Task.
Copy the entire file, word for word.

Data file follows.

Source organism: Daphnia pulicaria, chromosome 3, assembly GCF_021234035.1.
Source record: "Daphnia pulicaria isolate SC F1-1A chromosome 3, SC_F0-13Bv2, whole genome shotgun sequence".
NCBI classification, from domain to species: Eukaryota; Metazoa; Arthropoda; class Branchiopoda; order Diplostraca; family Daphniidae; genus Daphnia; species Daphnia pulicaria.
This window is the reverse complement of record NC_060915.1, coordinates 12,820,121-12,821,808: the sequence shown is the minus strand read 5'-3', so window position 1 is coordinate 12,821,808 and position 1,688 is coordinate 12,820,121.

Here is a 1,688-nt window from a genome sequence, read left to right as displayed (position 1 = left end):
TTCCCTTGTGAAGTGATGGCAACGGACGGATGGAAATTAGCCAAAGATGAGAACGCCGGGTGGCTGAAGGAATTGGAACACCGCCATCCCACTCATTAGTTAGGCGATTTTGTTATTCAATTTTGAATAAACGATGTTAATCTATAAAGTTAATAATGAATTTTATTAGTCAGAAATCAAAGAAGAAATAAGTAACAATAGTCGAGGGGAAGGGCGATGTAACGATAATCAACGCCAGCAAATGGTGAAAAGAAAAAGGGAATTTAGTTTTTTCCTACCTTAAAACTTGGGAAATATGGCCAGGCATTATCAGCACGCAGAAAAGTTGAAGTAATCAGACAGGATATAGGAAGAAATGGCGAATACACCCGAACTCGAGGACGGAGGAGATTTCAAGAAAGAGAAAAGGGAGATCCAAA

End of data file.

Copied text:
Source organism: Daphnia pulicaria, chromosome 3, assembly GCF_021234035.1.
Source record: "Daphnia pulicaria isolate SC F1-1A chromosome 3, SC_F0-13Bv2, whole genome shotgun sequence".
NCBI classification, from domain to species: Eukaryota; Metazoa; Arthropoda; class Branchiopoda; order Diplostraca; family Daphniidae; genus Daphnia; species Daphnia pulicaria.
This window is the reverse complement of record NC_060915.1, coordinates 12,820,121-12,821,808: the sequence shown is the minus strand read 5'-3', so window position 1 is coordinate 12,821,808 and position 1,688 is coordinate 12,820,121.

Here is a 1,688-nt window from a genome sequence, read left to right as displayed (position 1 = left end):
TTCCCTTGTGAAGTGATGGCAACGGACGGATGGAAATTAGCCAAAGATGAGAACGCCGGGTGGCTGAAGGAATTGGAACACCGCCATCCCACTCATTAGTTAGGCGATTTTGTTATTCAATTTTGAATAAACGATGTTAATCTATAAAGTTAATAATGAATTTTATTAGTCAGAAATCAAAGAAGAAATAAGTAACAATAGTCGAGGGGAAGGGCGATGTAACGATAATCAACGCCAGCAAATGGTGAAAAGAAAAAGGGAATTTAGTTTTTTCCTACCTTAAAACTTGGGAAATATGGCCAGGCATTATCAGCACGCAGAAAAGTTGAAGTAATCAGACAGGATATAGGAAGAAATGGCGAATACACCCGAACTCGAGGACGGAGGAGATTTCAAGAAAGAGAAAAGGGAGATCCAAA